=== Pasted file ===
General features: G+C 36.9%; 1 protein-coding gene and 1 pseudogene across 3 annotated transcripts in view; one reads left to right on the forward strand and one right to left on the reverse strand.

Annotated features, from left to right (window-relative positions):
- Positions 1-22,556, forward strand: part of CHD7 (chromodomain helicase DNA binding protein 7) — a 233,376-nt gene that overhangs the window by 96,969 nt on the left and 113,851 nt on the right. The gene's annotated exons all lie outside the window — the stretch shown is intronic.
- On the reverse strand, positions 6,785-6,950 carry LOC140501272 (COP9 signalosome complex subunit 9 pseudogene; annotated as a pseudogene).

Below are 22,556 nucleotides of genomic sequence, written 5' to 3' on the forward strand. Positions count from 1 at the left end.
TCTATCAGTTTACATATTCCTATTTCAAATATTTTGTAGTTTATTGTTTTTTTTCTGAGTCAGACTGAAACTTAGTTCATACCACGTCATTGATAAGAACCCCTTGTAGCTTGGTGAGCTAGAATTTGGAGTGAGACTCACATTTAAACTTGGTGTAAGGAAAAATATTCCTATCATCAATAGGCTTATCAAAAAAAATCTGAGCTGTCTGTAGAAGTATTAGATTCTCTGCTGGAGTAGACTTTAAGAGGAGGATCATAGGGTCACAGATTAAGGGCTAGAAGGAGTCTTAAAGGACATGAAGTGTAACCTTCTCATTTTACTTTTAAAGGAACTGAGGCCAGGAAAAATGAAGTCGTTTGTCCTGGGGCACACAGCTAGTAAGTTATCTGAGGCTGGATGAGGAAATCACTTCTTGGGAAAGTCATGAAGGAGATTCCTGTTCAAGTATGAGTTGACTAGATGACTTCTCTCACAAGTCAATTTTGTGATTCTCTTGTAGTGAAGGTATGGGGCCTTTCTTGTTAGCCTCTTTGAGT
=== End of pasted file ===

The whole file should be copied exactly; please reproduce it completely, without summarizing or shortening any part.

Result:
General features: G+C 36.9%; 1 protein-coding gene and 1 pseudogene across 3 annotated transcripts in view; one reads left to right on the forward strand and one right to left on the reverse strand.

Annotated features, from left to right (window-relative positions):
- Positions 1-22,556, forward strand: part of CHD7 (chromodomain helicase DNA binding protein 7) — a 233,376-nt gene that overhangs the window by 96,969 nt on the left and 113,851 nt on the right. The gene's annotated exons all lie outside the window — the stretch shown is intronic.
- On the reverse strand, positions 6,785-6,950 carry LOC140501272 (COP9 signalosome complex subunit 9 pseudogene; annotated as a pseudogene).

Below are 22,556 nucleotides of genomic sequence, written 5' to 3' on the forward strand. Positions count from 1 at the left end.
TCTATCAGTTTACATATTCCTATTTCAAATATTTTGTAGTTTATTGTTTTTTTTCTGAGTCAGACTGAAACTTAGTTCATACCACGTCATTGATAAGAACCCCTTGTAGCTTGGTGAGCTAGAATTTGGAGTGAGACTCACATTTAAACTTGGTGTAAGGAAAAATATTCCTATCATCAATAGGCTTATCAAAAAAAATCTGAGCTGTCTGTAGAAGTATTAGATTCTCTGCTGGAGTAGACTTTAAGAGGAGGATCATAGGGTCACAGATTAAGGGCTAGAAGGAGTCTTAAAGGACATGAAGTGTAACCTTCTCATTTTACTTTTAAAGGAACTGAGGCCAGGAAAAATGAAGTCGTTTGTCCTGGGGCACACAGCTAGTAAGTTATCTGAGGCTGGATGAGGAAATCACTTCTTGGGAAAGTCATGAAGGAGATTCCTGTTCAAGTATGAGTTGACTAGATGACTTCTCTCACAAGTCAATTTTGTGATTCTCTTGTAGTGAAGGTATGGGGCCTTTCTTGTTAGCCTCTTTGAGT